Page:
The largest of pianos you’ll find in the best music halls around the world. Why? Because they create the best music. 

There are many different types of pianos – how do you know which is best for you? Stop by today and let’s consider your options. We’ll help you find the right piano for your needs. 

Why Every Note On Your Piano Uses Multiple Strings

Why Every Note On Your Piano Uses Multiple Strings

f you’ve ever looked inside your acoustic piano, you’ve noticed a plethora of strings attached to tiny hammers that move every time you press down on a key. 

While it might seem like a piano would have one string attached to every note, that isn’t the case. Depending on the key you strike, the note will be produced with one, two, or even three strings. 

The higher notes on the piano will use three strings to produce a sound. 

The lower notes will use two strings. 

The lowest notes will have a single string. Why Every Note On Your Piano Uses Multiple Strings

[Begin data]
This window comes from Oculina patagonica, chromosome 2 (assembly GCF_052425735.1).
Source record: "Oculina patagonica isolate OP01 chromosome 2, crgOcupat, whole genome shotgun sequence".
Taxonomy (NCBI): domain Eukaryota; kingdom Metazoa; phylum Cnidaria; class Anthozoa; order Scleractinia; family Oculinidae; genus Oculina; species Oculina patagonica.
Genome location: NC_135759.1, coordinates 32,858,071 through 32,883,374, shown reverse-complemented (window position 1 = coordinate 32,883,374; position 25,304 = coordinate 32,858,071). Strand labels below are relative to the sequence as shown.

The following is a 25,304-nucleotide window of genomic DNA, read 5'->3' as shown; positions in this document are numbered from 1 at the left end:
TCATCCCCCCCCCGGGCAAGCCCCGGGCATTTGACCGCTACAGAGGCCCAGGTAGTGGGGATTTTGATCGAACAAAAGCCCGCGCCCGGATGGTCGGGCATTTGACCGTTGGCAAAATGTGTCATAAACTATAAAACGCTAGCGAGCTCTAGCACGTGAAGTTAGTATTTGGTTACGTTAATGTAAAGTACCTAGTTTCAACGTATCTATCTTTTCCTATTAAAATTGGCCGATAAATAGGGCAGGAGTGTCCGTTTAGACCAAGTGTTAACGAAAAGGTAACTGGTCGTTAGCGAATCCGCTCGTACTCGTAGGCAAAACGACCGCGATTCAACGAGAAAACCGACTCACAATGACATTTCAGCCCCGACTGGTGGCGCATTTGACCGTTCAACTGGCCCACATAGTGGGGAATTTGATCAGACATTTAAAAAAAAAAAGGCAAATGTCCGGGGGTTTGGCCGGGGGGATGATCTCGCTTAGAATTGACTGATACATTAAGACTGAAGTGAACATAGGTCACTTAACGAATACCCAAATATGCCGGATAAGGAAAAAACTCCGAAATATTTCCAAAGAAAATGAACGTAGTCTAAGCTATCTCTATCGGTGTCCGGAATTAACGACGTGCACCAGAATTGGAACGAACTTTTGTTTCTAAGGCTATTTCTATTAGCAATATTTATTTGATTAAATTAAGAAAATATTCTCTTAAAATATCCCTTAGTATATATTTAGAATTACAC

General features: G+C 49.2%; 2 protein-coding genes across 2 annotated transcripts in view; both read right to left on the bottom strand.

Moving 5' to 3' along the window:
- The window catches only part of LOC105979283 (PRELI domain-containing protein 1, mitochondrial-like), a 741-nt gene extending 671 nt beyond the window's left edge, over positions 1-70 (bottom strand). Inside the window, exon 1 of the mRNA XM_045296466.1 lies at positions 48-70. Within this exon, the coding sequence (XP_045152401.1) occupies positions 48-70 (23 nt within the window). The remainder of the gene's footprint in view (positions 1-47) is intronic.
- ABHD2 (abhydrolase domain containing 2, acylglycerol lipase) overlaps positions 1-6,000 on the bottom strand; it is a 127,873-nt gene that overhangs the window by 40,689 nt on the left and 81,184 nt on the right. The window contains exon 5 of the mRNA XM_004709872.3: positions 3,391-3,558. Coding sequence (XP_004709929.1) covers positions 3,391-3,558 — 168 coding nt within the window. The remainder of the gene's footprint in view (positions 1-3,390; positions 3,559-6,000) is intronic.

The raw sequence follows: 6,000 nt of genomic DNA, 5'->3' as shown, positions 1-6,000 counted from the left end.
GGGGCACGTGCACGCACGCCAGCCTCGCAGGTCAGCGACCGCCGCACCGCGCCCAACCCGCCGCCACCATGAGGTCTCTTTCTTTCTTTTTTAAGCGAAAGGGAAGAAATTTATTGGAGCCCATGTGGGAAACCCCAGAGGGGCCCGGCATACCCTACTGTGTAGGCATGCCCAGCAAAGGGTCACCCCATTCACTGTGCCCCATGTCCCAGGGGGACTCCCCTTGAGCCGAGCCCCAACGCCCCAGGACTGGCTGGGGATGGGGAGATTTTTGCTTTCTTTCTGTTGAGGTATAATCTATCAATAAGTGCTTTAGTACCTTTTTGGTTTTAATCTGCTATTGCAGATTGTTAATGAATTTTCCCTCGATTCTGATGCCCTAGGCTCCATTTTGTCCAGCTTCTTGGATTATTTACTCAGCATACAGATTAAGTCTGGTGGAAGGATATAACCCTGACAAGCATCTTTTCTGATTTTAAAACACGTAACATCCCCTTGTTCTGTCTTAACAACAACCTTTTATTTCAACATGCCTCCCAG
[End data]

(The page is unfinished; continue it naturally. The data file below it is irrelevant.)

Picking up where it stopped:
What’s more, if you use the damper pedal to create a quieter sound, the strings are impacted by the action as well. When you press the damper pedal, the action is shifted inside the piano so that the hammer strikes fewer strings – it moves down to one or two. 

Head back in time; the piano was originally called piano-forte. Loosely translated, forte means strong, or loud. That’s because when striking the keys, you can produce a loud, full-bodied sound like no other instrument. The strings allow this transfer of energy to occur. 

If you had just one string attached to every key, the higher notes would produce a smaller sound. Those upper notes wouldn’t have the same high-quality tone and volume that you get from the lower notes. Multiple strings provide more tension. Multiple strings give you a more robust sound. 

Multiple strings also provide a tuner a greater chance of producing a quality sound. As a tuner is working to bring each note into tune, she can actually detune the string combinations to change the timbre. As she compares note to note, her goal is to produce a rich, warmer sound. 

The strings on your piano are vitally important to the sound of your piano. If they are out of tune, you’ll hear it every time you press down on a key.